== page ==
The good folks over at XDA have covered a neat tool that lets you control your Android phone from Windows 10. It’s fairly easy to set up but there are quite a few things that can go wrong even if you follow the instructions exactly. Scrcpy lets you control your Android phone from Windows 10 and it is fairly easy to use but your Android device itself may need a few settings turned on. We have a step-by-step guide that lets you use Scrcpy and offers a few solutions to troubleshoot it if it doesn’t work right off the bat.
This will work on older versions of Windows but adding an environment variable might be a little different than the method for Windows 10. This tool is available for both macOS and Linux but the instructions in this tutorial are only for Windows 10. You can visit the tool’s Github page for instructions for other operating systems.
In order to control your Android phone from Windows 10 you need;
- Scrcpy: It’s open source and you can get it from its Github page
- A Windows 10 machine that you have administrative rights on
- An Android phone, no root required
- A USB data cable that lets you connect your phone to your PC
- Developer options enabled on your phone
Set Up Environment Variables
Download the Scrcpy tool and extract it somewhere it’s easy to access. It’s a good idea to extract it to the root of a drive. You don’t necessarily need to extract it to your C drive but that’s what we went with.
Open File Explorer and paste the following in the address bar;
Control Panel\System and Security\System
In the window that opens, click Advanced system settings on the left.
In the window that opens, go to the Advanced tab. Click Environment Variables at the very bottom. On the Environment Variables window, click the New button in the System variables section. In the New System variable window, paste the path to the folder you extracted and append scrcpy.exe to the end. This is the Scrcpy tool and the folder has the EXE file to it inside.
Prep Your Phone
On your Android Phone, open the Settings app and go to Developer settings. Here, look for and enable USB debugging. Connect your phone to your PC. You ought to see a prompt on your phone asking if you want to enable USB debugging. Enable it.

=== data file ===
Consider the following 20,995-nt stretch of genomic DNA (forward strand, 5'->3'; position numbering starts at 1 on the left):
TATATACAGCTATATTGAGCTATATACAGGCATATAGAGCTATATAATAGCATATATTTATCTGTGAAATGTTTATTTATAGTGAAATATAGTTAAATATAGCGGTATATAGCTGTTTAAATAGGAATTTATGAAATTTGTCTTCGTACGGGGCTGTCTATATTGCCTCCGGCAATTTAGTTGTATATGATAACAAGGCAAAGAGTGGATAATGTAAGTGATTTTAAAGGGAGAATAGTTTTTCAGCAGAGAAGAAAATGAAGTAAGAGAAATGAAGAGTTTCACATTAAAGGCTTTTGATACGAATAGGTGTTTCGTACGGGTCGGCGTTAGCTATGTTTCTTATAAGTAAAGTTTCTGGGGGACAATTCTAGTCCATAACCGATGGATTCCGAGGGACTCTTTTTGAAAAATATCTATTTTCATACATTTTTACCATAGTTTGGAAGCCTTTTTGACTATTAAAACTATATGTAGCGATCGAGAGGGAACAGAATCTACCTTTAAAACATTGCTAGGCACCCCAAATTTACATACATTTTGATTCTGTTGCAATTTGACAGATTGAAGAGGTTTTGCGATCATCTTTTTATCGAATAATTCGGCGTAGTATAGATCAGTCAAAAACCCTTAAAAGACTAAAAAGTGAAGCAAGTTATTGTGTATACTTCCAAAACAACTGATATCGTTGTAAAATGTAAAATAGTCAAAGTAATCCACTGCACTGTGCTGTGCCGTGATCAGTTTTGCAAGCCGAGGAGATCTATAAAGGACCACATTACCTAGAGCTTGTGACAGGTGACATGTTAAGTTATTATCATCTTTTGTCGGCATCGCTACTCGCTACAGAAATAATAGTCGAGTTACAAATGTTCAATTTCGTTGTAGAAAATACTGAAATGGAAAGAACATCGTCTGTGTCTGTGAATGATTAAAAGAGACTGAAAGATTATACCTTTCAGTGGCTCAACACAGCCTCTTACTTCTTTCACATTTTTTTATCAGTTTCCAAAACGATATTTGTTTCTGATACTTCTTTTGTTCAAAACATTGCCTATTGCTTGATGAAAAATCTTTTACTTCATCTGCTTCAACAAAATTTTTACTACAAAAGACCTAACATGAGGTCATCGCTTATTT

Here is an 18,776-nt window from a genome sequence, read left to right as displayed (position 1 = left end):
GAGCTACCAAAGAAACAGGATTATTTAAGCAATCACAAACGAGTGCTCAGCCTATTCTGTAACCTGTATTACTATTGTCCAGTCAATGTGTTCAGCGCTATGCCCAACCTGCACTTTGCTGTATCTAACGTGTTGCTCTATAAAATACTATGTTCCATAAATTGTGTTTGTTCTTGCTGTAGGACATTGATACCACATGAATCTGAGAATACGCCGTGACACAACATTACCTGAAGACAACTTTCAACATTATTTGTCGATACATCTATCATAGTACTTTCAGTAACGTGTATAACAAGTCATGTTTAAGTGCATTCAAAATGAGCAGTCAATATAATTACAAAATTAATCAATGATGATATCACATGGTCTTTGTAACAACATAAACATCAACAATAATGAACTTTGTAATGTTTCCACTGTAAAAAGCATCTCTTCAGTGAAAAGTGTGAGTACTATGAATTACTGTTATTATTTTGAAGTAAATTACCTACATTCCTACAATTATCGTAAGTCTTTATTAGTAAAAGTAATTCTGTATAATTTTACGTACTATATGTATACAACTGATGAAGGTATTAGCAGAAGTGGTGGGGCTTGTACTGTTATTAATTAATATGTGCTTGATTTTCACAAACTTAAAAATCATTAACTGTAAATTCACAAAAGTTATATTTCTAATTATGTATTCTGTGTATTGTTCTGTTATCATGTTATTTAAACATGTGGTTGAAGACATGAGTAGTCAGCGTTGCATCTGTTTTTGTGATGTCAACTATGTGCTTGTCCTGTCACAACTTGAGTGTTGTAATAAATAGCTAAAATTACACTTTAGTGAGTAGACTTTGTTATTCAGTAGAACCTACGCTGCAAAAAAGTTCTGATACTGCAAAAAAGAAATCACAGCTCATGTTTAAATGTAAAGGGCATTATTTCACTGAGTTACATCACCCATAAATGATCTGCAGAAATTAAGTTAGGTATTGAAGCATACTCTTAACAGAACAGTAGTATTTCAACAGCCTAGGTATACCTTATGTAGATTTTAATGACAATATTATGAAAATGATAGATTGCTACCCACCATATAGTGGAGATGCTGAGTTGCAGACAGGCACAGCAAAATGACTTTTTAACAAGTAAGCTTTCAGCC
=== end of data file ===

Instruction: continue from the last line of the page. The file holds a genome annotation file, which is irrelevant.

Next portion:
Open Command Prompt with administrative rights. Go to the folder you extracted in earlier steps using the cd command;
cd folder path
Note: If the folder path contains folders that have a space in them, enclose the entire path within inverted commas.
Run the following command;
This will run the ADB tool. Next, check if your device is connected with the following command;
Your device should appear in the output. You will only see its serial number and whether or not it is authorized. If it isn’t authorized, skip ahead to our troubleshooting section to try a few fixes, and then return to the rest of the turorial.
Assuming your device showed up without any issues, run the following command;
This will open a new window emulating your Android phone. Use your mouse and keyboard to control it.
Troubleshooting ADB Devices
If the above instructions don’t work for you or your Android phone appears as an unauthorized device try the following;
Re-Enable USB Debugging
Disconnect the phone from your PC. Open the Settings app on your Android phone and go to Developer settings. Here, look for an option to revoke all USB debugging authorizations. Toggle USB on/off on your phone. On your desktop, run the following commands in Command Prompt;
Once done, connect your phone to your PC again, and allow USB debugging when prompted.
USB Transfer Protocol
Pull down the notification shade and tap the Android System USB Connection notification. You may need to select File Transfer mode, or Transfer Photos mode. Try both and see which one works.